By Elizabeth Brennan | Tableaux, Summer/Fall 2017
For years, 54-year-old Randy Miller worked in IT and sales at St. Louis-based Graybar. He traveled and spoke in front of audiences and clients all over the country. But after a stroke in 2014, he found himself nearly speechless. Initially, he could only speak about 10 random words. He and his wife, Rose, were forced to quit their jobs and turn his stroke recovery into a full-time commitment.
Miller experiences aphasia, language loss due to a stroke or brain injury. On any given day, he might not be able to correctly name the red, round fruit needed to keep the doctor away. Or he may refer to that apple as a different word entirely. It’s a frustrating condition that, coupled with the exhaustion of physical recovery, often leaves individuals and their caregivers depressed and isolated.
But the unique Aphasia Boot Camp at Fontbonne University helps those with aphasia reclaim confidence and self-assurance. And today, although Miller hasn’t regained the full language ability he had before his stroke, he is progressing. His good humor and wide smile are proof that, slow and steady, he is regaining his spirit, too.
“Before their therapy sessions, participants weren’t happy with their lives; they felt hampered by their communication ability,” said Dr. Carmen Russell, professor and chair of the department of communication disorders and deaf education. “After six weeks in boot camp, their scores on standardized language tests didn’t change, but their quality of life improved. They felt more confident. Boot camp gave them confidence to try, to get out there, to re-engage with the world.”
Traditional aphasia therapy prescribes one to two hours of therapy per week for one year — the point at which patients have traditionally been thought to plateau in their recovery. Russell and her team felt they could do better, so Fontbonne’s Aphasia Boot Camp was born as an intensive, six-week summer program. Clients, who must be able to tolerate the rigorous schedule, attend three hours of therapy each day, Monday through Thursday. Each day includes group therapy followed by one-on-one sessions tailored to each client.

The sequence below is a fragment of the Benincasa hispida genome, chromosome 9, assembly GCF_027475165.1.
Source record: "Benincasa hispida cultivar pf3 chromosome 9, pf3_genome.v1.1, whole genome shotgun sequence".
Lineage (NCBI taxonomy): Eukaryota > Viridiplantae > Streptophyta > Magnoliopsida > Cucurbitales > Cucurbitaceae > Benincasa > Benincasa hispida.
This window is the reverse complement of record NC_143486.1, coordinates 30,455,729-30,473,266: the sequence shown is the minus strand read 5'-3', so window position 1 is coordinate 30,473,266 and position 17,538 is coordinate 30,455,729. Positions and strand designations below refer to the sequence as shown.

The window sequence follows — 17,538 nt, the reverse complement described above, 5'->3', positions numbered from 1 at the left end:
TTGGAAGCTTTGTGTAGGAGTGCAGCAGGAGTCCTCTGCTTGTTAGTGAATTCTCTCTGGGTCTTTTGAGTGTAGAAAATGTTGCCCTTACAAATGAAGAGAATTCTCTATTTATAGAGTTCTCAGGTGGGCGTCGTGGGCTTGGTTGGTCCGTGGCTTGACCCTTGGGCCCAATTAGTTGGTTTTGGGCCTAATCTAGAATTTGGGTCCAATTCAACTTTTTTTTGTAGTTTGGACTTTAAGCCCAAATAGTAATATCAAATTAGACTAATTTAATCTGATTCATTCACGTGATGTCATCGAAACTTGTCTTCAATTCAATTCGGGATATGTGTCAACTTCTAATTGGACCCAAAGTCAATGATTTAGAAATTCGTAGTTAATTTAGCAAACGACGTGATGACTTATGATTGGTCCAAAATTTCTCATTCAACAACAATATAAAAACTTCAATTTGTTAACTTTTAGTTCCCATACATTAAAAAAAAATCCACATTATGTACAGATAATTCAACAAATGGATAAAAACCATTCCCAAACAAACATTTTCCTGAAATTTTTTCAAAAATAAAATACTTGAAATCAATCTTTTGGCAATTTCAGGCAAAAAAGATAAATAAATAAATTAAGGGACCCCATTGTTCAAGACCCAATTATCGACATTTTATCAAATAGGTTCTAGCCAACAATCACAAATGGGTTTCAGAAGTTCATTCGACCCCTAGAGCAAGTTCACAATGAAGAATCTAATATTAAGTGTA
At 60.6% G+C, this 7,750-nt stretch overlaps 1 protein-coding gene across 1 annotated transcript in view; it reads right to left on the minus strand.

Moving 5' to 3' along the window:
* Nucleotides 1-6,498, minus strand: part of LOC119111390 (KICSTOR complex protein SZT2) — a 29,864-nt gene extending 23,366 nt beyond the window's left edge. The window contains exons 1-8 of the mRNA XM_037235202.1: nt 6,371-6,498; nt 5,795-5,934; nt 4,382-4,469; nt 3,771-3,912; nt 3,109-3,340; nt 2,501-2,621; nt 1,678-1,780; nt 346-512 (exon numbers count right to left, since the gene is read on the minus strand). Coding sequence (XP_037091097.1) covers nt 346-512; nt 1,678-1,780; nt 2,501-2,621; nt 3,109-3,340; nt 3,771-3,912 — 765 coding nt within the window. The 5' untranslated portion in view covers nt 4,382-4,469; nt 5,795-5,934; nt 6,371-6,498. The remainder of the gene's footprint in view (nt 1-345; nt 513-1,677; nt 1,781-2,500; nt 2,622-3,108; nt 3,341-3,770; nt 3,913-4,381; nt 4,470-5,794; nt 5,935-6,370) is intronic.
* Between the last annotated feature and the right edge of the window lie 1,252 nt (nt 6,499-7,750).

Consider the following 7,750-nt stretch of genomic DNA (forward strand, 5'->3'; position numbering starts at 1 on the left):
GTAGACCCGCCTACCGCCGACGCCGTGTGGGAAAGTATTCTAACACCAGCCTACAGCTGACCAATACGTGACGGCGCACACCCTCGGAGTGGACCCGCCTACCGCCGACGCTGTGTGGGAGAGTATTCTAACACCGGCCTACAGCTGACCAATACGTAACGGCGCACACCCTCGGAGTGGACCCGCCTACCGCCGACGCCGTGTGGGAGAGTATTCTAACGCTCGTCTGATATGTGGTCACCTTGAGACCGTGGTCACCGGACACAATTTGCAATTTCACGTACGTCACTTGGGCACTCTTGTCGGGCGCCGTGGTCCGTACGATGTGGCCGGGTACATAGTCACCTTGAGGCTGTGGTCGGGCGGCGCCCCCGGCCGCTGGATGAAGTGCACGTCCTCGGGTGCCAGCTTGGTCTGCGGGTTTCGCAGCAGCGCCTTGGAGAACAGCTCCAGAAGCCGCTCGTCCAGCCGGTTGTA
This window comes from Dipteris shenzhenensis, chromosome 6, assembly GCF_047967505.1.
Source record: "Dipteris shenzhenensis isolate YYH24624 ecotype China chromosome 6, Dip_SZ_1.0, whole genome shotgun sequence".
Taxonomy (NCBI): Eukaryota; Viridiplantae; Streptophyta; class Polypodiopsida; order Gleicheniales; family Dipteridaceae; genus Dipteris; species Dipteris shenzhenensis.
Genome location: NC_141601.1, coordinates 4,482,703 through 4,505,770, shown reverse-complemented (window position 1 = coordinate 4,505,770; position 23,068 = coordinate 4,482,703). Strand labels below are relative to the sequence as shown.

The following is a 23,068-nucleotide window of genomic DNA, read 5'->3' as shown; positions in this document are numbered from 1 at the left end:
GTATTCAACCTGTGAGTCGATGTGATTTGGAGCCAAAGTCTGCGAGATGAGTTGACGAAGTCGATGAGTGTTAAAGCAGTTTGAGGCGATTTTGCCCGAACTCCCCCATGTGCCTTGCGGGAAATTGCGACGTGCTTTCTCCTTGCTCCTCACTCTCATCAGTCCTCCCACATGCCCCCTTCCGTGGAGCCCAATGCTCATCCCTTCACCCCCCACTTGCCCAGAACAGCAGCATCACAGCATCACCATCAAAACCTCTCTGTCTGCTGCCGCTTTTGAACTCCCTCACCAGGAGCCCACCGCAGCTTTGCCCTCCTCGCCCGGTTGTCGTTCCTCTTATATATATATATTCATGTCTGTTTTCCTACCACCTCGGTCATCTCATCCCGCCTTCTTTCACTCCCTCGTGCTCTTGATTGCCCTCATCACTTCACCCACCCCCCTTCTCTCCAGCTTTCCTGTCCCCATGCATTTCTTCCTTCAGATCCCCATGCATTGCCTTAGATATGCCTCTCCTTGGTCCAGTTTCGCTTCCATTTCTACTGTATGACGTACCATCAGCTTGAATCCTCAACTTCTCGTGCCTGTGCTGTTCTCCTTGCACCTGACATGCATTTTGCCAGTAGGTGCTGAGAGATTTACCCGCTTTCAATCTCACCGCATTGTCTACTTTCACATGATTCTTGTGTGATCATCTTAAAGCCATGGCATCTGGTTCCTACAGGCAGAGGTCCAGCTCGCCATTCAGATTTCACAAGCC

Dr. Amanda Eaton, assistant professor of speech-language pathology, is the boot camp director.
“We’re really trying to provide project-based work to help clients improve their communication and develop more functional skills to give them more independence,” Eaton said.
While participants regain ownership over their own lives, graduate students gain practical experience as therapists.
“Our boot camp clinicians are second-year grad students,” Eaton said. “They’re learning how to work in group therapy, which is a much a different dynamic than one-on-one therapy. They’re incorporating traditional clinical interaction skills into functional, everyday activities.”
Ian Farmer completed his bachelor’s in speech-language pathology at Fontbonne in 2015. After taking a year off, he returned for his master’s. He helped facilitate the summer 2017 camp and benefitted from the intense training it provided him.
“It’s hard work for us and the clients, but it works — people get better,” he said. “I’ve loved seeing how much the clients support and complement each other in ability and life perspective. So far, it’s my favorite thing I’ve done since I started studying to become an SLP in 2011.”
Students, who are part of a specialty neurology track, move through their curriculum as a cohort. They take the coursework they need during their first year of graduate school, then serve as clinicians during their second.
“I spend a lot of my day planning and reflecting about therapy,” Farmer said. “Speech pathology is essentially complex problem solving. It can be a little overwhelming at times. But it’s fun.”
And it’s effective. A survey given to clients before and after boot camp shows positive improvement. Veterans of the program continue to attend group sessions to help and support others, even if they’re no longer officially enrolled in the camp. On their days off, clients get together voluntarily for unstructured conversation sessions. And a new service, Group Rehabilitation for Aphasia Communication Effectiveness, known as G.R.A.C.E., is taking off on Fontbonne’s campus. No school or private practice is offering therapy services like these within hundreds of miles, according to Eaton and Russell.
For Randy Miller, the therapy received from Fontbonne made the difference between having only 10 words at his command and having the ability to once again speak publicly. Miller prepared and gave a speech last fall at a fundraiser at Fontbonne President Mike Pressimone’s home.
“The group helps because being with other people with aphasia, you find that you’re not alone,” Miller’s wife, Rose, said. “They encourage you, and they spur you on.”